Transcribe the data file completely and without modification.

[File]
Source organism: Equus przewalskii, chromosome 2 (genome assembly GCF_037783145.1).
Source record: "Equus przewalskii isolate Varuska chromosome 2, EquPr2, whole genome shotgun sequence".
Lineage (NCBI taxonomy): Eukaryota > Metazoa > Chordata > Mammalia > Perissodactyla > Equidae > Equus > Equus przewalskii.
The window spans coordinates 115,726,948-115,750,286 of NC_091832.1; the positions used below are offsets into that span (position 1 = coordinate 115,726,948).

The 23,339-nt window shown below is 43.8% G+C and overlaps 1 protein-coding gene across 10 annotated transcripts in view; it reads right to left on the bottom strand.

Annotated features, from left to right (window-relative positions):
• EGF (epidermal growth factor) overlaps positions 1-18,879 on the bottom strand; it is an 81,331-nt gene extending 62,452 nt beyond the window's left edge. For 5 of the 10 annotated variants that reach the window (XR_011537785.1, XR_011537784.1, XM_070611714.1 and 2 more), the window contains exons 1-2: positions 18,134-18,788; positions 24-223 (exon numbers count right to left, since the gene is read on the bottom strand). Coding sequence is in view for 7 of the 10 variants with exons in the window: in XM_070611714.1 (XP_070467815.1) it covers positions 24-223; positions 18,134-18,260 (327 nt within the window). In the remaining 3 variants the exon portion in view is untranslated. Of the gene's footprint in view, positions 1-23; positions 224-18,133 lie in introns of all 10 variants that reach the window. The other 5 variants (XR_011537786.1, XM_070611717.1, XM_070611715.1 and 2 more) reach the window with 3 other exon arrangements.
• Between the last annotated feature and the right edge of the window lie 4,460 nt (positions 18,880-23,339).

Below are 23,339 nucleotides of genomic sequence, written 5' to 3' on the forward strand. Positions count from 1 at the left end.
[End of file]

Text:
Source organism: Equus przewalskii, chromosome 2 (genome assembly GCF_037783145.1).
Source record: "Equus przewalskii isolate Varuska chromosome 2, EquPr2, whole genome shotgun sequence".
Lineage (NCBI taxonomy): Eukaryota > Metazoa > Chordata > Mammalia > Perissodactyla > Equidae > Equus > Equus przewalskii.
The window spans coordinates 115,726,948-115,750,286 of NC_091832.1; the positions used below are offsets into that span (position 1 = coordinate 115,726,948).

The 23,339-nt window shown below is 43.8% G+C and overlaps 1 protein-coding gene across 10 annotated transcripts in view; it reads right to left on the bottom strand.

Annotated features, from left to right (window-relative positions):
• EGF (epidermal growth factor) overlaps positions 1-18,879 on the bottom strand; it is an 81,331-nt gene extending 62,452 nt beyond the window's left edge. For 5 of the 10 annotated variants that reach the window (XR_011537785.1, XR_011537784.1, XM_070611714.1 and 2 more), the window contains exons 1-2: positions 18,134-18,788; positions 24-223 (exon numbers count right to left, since the gene is read on the bottom strand). Coding sequence is in view for 7 of the 10 variants with exons in the window: in XM_070611714.1 (XP_070467815.1) it covers positions 24-223; positions 18,134-18,260 (327 nt within the window). In the remaining 3 variants the exon portion in view is untranslated. Of the gene's footprint in view, positions 1-23; positions 224-18,133 lie in introns of all 10 variants that reach the window. The other 5 variants (XR_011537786.1, XM_070611717.1, XM_070611715.1 and 2 more) reach the window with 3 other exon arrangements.
• Between the last annotated feature and the right edge of the window lie 4,460 nt (positions 18,880-23,339).

Below are 23,339 nucleotides of genomic sequence, written 5' to 3' on the forward strand. Positions count from 1 at the left end.